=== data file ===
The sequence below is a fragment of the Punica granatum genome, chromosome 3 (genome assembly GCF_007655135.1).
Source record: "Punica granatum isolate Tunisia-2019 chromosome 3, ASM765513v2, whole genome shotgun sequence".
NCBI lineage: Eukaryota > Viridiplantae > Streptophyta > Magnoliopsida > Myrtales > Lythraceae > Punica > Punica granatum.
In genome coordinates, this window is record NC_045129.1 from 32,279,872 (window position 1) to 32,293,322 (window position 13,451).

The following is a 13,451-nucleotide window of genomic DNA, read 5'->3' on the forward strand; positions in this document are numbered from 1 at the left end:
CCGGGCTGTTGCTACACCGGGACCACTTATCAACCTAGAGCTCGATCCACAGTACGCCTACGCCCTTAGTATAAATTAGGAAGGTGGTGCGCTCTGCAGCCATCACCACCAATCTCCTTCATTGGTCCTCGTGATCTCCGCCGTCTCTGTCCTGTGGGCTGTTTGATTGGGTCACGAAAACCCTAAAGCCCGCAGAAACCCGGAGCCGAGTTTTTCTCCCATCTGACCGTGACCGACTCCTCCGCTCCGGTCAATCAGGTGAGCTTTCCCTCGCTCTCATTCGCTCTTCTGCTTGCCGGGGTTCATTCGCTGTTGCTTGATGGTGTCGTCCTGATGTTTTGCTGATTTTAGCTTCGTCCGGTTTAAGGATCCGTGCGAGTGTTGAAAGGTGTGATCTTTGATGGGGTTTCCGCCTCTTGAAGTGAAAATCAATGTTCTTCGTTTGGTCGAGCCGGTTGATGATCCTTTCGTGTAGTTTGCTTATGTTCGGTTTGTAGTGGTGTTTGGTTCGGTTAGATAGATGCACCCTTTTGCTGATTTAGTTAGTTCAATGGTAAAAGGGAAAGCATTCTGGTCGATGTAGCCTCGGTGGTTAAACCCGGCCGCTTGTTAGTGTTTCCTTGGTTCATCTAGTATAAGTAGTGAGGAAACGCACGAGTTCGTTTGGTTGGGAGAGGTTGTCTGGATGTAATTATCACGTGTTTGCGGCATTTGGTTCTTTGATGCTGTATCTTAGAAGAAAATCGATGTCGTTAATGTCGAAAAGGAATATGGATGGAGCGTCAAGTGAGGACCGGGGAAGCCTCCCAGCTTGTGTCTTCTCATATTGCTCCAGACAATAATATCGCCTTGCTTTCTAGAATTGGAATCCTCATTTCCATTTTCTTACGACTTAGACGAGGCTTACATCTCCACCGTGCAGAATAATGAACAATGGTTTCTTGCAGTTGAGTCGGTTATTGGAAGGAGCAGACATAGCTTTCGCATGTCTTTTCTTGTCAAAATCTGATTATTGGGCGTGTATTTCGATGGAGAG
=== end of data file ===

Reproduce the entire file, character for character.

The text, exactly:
The sequence below is a fragment of the Punica granatum genome, chromosome 3 (genome assembly GCF_007655135.1).
Source record: "Punica granatum isolate Tunisia-2019 chromosome 3, ASM765513v2, whole genome shotgun sequence".
NCBI lineage: Eukaryota > Viridiplantae > Streptophyta > Magnoliopsida > Myrtales > Lythraceae > Punica > Punica granatum.
In genome coordinates, this window is record NC_045129.1 from 32,279,872 (window position 1) to 32,293,322 (window position 13,451).

The following is a 13,451-nucleotide window of genomic DNA, read 5'->3' on the forward strand; positions in this document are numbered from 1 at the left end:
CCGGGCTGTTGCTACACCGGGACCACTTATCAACCTAGAGCTCGATCCACAGTACGCCTACGCCCTTAGTATAAATTAGGAAGGTGGTGCGCTCTGCAGCCATCACCACCAATCTCCTTCATTGGTCCTCGTGATCTCCGCCGTCTCTGTCCTGTGGGCTGTTTGATTGGGTCACGAAAACCCTAAAGCCCGCAGAAACCCGGAGCCGAGTTTTTCTCCCATCTGACCGTGACCGACTCCTCCGCTCCGGTCAATCAGGTGAGCTTTCCCTCGCTCTCATTCGCTCTTCTGCTTGCCGGGGTTCATTCGCTGTTGCTTGATGGTGTCGTCCTGATGTTTTGCTGATTTTAGCTTCGTCCGGTTTAAGGATCCGTGCGAGTGTTGAAAGGTGTGATCTTTGATGGGGTTTCCGCCTCTTGAAGTGAAAATCAATGTTCTTCGTTTGGTCGAGCCGGTTGATGATCCTTTCGTGTAGTTTGCTTATGTTCGGTTTGTAGTGGTGTTTGGTTCGGTTAGATAGATGCACCCTTTTGCTGATTTAGTTAGTTCAATGGTAAAAGGGAAAGCATTCTGGTCGATGTAGCCTCGGTGGTTAAACCCGGCCGCTTGTTAGTGTTTCCTTGGTTCATCTAGTATAAGTAGTGAGGAAACGCACGAGTTCGTTTGGTTGGGAGAGGTTGTCTGGATGTAATTATCACGTGTTTGCGGCATTTGGTTCTTTGATGCTGTATCTTAGAAGAAAATCGATGTCGTTAATGTCGAAAAGGAATATGGATGGAGCGTCAAGTGAGGACCGGGGAAGCCTCCCAGCTTGTGTCTTCTCATATTGCTCCAGACAATAATATCGCCTTGCTTTCTAGAATTGGAATCCTCATTTCCATTTTCTTACGACTTAGACGAGGCTTACATCTCCACCGTGCAGAATAATGAACAATGGTTTCTTGCAGTTGAGTCGGTTATTGGAAGGAGCAGACATAGCTTTCGCATGTCTTTTCTTGTCAAAATCTGATTATTGGGCGTGTATTTCGATGGAGAG